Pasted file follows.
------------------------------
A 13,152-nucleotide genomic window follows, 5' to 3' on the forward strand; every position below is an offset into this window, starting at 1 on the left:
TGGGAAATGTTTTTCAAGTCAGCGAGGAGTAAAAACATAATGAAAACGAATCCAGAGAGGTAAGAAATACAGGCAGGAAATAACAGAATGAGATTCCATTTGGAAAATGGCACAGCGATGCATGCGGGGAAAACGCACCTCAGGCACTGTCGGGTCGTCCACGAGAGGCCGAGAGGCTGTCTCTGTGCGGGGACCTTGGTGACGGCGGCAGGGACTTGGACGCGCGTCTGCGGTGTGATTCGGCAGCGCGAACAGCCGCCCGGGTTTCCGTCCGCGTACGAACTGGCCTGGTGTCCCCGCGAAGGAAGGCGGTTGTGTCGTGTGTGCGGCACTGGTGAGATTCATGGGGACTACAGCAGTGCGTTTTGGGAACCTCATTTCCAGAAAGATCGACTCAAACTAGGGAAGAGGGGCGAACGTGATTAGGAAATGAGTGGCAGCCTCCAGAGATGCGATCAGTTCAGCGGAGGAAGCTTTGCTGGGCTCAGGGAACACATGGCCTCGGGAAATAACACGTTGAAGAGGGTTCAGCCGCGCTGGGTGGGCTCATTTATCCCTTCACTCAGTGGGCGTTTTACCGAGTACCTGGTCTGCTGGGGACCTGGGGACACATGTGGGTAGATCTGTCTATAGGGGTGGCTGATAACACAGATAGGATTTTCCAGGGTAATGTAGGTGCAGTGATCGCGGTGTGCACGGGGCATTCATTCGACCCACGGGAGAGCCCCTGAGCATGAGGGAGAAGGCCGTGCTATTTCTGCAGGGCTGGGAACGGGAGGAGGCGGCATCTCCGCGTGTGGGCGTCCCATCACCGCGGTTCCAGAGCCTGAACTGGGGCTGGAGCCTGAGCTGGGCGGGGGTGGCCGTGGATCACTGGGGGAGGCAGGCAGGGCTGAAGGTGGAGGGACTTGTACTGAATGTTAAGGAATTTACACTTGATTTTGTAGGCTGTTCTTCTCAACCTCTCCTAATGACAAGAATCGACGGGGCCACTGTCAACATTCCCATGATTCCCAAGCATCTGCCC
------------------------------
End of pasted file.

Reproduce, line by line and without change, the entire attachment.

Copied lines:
A 13,152-nucleotide genomic window follows, 5' to 3' on the forward strand; every position below is an offset into this window, starting at 1 on the left:
TGGGAAATGTTTTTCAAGTCAGCGAGGAGTAAAAACATAATGAAAACGAATCCAGAGAGGTAAGAAATACAGGCAGGAAATAACAGAATGAGATTCCATTTGGAAAATGGCACAGCGATGCATGCGGGGAAAACGCACCTCAGGCACTGTCGGGTCGTCCACGAGAGGCCGAGAGGCTGTCTCTGTGCGGGGACCTTGGTGACGGCGGCAGGGACTTGGACGCGCGTCTGCGGTGTGATTCGGCAGCGCGAACAGCCGCCCGGGTTTCCGTCCGCGTACGAACTGGCCTGGTGTCCCCGCGAAGGAAGGCGGTTGTGTCGTGTGTGCGGCACTGGTGAGATTCATGGGGACTACAGCAGTGCGTTTTGGGAACCTCATTTCCAGAAAGATCGACTCAAACTAGGGAAGAGGGGCGAACGTGATTAGGAAATGAGTGGCAGCCTCCAGAGATGCGATCAGTTCAGCGGAGGAAGCTTTGCTGGGCTCAGGGAACACATGGCCTCGGGAAATAACACGTTGAAGAGGGTTCAGCCGCGCTGGGTGGGCTCATTTATCCCTTCACTCAGTGGGCGTTTTACCGAGTACCTGGTCTGCTGGGGACCTGGGGACACATGTGGGTAGATCTGTCTATAGGGGTGGCTGATAACACAGATAGGATTTTCCAGGGTAATGTAGGTGCAGTGATCGCGGTGTGCACGGGGCATTCATTCGACCCACGGGAGAGCCCCTGAGCATGAGGGAGAAGGCCGTGCTATTTCTGCAGGGCTGGGAACGGGAGGAGGCGGCATCTCCGCGTGTGGGCGTCCCATCACCGCGGTTCCAGAGCCTGAACTGGGGCTGGAGCCTGAGCTGGGCGGGGGTGGCCGTGGATCACTGGGGGAGGCAGGCAGGGCTGAAGGTGGAGGGACTTGTACTGAATGTTAAGGAATTTACACTTGATTTTGTAGGCTGTTCTTCTCAACCTCTCCTAATGACAAGAATCGACGGGGCCACTGTCAACATTCCCATGATTCCCAAGCATCTGCCC